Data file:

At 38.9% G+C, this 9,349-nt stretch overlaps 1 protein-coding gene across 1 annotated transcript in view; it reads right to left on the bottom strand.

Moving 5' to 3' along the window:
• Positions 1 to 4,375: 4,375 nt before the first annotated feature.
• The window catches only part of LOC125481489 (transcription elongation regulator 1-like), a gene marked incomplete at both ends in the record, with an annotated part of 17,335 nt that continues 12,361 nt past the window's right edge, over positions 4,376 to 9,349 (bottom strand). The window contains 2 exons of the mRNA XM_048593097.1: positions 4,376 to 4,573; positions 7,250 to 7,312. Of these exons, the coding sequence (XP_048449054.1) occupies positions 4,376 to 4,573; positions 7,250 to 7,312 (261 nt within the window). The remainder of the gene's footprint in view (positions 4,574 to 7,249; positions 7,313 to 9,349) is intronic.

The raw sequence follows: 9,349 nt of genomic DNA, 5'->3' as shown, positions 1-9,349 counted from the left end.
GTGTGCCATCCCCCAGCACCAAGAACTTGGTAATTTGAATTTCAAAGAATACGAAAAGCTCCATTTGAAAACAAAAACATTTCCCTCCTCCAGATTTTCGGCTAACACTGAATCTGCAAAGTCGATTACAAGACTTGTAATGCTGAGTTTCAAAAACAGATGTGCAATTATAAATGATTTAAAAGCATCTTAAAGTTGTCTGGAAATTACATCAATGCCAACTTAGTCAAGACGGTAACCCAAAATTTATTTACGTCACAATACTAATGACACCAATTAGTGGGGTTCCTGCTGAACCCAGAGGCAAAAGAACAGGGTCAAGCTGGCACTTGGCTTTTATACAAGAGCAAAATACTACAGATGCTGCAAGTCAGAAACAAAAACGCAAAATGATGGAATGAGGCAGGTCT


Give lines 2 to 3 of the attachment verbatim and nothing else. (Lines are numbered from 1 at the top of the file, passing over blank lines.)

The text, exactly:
Moving 5' to 3' along the window:
• Positions 1 to 4,375: 4,375 nt before the first annotated feature.